The government had also bailed out struggling firms and so a public-private risk sharing culture was prominent – with all the hallmarks of moral hazard. It is now known that the firms were not the exemplars of efficiency (although they worked their workers hard) and so delivered low relative rates of return on the capital invested.
The other issue was the banks had increasingly funded the massive long-term loans to the industrial sector with shorter duration funds borrowed in foreign currency from abroad.
The banks were also political institutions in the sense that they were not properly regulated and also permitted the chaebols to over-invest in lowly returning assets.
So when confidence was lost in the Korean economy as the crisis hit (from Indonesia upwards) the banks found themselves in deep trouble. Their credit lines were restricted and this, in turn, led to a collapse in investment spending.
When the Kia Group collapse in October 1997 and the hedge funds attacked the Hong Kong dollar (which led to a loss of overall confidence in the region) the crisis deepened.
The central bank pushed interest rates up to hold the currency up but that was futile and only damaged local spending. The exchange rate depreciated and the banks effectively ran out of foreign currency reserves.
At that point the IMF was called in (it is more complex that that – in the sense that there were secret meetings with the IMF and the central bank before the politicians really knew what was going on).
In a Press Conference on December 5, 1997 – Stanley Fischer, IMF First Deputy Managing Director – told the world that:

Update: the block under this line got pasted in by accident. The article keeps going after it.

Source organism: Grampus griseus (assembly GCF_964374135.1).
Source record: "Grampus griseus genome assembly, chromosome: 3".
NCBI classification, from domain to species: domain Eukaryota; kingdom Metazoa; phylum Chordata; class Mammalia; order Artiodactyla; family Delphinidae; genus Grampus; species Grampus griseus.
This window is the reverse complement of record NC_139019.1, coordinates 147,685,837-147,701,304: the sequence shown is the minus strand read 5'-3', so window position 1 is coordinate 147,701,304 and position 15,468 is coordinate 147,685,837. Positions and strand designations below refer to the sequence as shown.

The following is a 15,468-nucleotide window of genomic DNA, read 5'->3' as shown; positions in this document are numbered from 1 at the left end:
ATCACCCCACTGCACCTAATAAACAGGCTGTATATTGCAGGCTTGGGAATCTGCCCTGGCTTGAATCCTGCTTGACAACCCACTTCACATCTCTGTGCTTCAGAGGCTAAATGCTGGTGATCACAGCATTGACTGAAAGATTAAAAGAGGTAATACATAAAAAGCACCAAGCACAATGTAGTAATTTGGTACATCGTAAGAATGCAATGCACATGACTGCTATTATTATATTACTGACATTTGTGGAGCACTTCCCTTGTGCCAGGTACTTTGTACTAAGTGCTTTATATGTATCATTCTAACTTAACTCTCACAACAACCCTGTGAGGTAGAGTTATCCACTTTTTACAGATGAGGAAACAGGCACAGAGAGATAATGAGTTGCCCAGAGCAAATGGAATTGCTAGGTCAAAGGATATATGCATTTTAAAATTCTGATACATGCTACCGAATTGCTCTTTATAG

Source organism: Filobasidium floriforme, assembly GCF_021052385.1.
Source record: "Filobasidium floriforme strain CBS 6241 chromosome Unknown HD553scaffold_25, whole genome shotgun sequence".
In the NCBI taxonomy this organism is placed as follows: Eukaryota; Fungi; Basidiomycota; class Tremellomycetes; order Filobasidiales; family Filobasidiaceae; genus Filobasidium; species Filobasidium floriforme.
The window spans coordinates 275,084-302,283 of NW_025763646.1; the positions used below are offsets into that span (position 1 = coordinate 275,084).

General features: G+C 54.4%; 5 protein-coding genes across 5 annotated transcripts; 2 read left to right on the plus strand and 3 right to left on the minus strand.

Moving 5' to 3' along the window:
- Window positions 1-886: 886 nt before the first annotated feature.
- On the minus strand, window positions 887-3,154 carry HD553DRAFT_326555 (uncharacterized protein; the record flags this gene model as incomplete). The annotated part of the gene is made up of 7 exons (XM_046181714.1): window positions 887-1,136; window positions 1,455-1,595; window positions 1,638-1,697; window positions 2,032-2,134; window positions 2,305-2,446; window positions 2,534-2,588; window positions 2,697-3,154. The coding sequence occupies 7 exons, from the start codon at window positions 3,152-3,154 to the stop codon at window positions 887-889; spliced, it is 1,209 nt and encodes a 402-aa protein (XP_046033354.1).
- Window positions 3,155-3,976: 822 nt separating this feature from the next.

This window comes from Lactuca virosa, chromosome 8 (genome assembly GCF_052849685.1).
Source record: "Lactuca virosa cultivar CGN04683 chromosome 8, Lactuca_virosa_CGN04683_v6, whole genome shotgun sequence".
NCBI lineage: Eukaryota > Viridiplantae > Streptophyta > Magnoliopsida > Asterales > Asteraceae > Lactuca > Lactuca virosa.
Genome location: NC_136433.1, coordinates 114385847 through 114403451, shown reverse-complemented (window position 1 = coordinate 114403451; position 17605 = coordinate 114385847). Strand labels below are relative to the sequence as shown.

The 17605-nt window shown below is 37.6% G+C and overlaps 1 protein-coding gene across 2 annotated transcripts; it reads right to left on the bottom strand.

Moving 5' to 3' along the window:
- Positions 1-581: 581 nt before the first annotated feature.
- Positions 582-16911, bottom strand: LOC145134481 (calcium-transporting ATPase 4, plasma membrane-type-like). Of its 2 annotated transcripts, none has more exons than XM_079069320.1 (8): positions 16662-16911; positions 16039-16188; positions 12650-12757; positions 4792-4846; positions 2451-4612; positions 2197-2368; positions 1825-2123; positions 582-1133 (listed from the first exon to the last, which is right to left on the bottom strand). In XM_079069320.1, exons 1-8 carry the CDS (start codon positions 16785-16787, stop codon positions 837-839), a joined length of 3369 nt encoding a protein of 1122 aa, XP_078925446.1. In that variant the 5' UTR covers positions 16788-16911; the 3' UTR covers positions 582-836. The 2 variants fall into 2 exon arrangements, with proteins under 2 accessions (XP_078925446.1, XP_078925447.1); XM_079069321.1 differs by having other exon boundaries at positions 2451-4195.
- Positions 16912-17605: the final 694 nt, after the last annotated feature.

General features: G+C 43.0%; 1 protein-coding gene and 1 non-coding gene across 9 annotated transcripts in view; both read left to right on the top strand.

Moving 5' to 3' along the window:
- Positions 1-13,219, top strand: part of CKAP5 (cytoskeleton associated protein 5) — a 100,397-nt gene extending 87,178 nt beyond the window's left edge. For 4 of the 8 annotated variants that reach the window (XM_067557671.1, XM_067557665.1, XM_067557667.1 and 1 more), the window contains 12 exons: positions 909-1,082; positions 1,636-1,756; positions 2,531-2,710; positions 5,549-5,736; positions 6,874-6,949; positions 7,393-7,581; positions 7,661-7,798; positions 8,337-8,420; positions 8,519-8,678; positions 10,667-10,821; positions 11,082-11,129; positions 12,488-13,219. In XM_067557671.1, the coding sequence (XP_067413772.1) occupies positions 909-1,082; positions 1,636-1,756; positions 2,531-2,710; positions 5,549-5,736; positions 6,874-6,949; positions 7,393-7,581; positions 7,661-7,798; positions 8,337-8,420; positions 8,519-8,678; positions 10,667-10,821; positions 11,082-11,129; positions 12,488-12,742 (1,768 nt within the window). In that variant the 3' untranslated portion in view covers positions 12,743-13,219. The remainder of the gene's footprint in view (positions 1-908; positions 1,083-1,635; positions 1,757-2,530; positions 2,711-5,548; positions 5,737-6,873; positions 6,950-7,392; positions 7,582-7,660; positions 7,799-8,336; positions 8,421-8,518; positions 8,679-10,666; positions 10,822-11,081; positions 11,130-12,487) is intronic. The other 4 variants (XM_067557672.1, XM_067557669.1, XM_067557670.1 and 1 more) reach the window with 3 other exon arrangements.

The negotiating team led by Mr. Neiss left Washington for Seoul only 10 days ago, and we have reached agreement with the Korean authorities on a strong program in record time. The agreement with the Fund management and staff was reached in the early hours of December 3, two days ago, Eastern Standard Time.
My inside sources told me not long after that press conference that the levels of bullying iin the 8 days was extreme. The IMF admitted later that at the time they only had a fleeting understanding of the South Korean economy and did not have access to key economic and financial data that subsequently revealed their approach was devastatingly wrong.
The IMF intervention made matters worse.
In 2003, the IMF released an evaluation of the Korean intervention – The IMF and Recent Capital Account Crises: Indonesia, Korea, Brazil: Independent Evaluation Report. It is salutary reading.
The IMF’s projections were seriously wrong – ring a bell? In their 1997 analysis they predicted that real GDP growth would be 2.5 per cent in 1998 and Fixed investment would decline by 14.2 per cent.
What happened? Real GDP growth fell by a massive 6.7 per cent and investment was down 21.2 per cent.
The following graphs for the period 1994 to 2001 will refresh your memories of what happened in Korea. The first shows the evolution of real GDP growth and the unemployment rate. In 1998, real GDP growth fell by an astonishing 6.7 per cent and the unemployment rate shot up to 7 per cent as countless business were bankrupted by the austerity measures.
The next graph shows what happened to private consumption and investment growth.
The third graph shows the budget balance as a per cent of GDP (positive is surplus). Korea had been running a small surplus with low public debt levels. The deficits in 1997 to 1999 helped the economy growth quickly again but should have been larger. As part of the IMF funding conditions, the government was forced to run a surplus from late 1997.
The reality that with the collapse in the economy this was not possible given the scale of the automatic stabilisers. The IMF also swapped
Finally, the sectoral balances during this period were quite remarkable. The big swing in net exports was down to a massive slump in import spending. Exports grew a little in the face of a large depreciation in the won but the major reason for that spike was the change in imports.
The private domestic balance shift was due to the massive contraction in business investment and the increased caution by consumers (rising household saving ratio).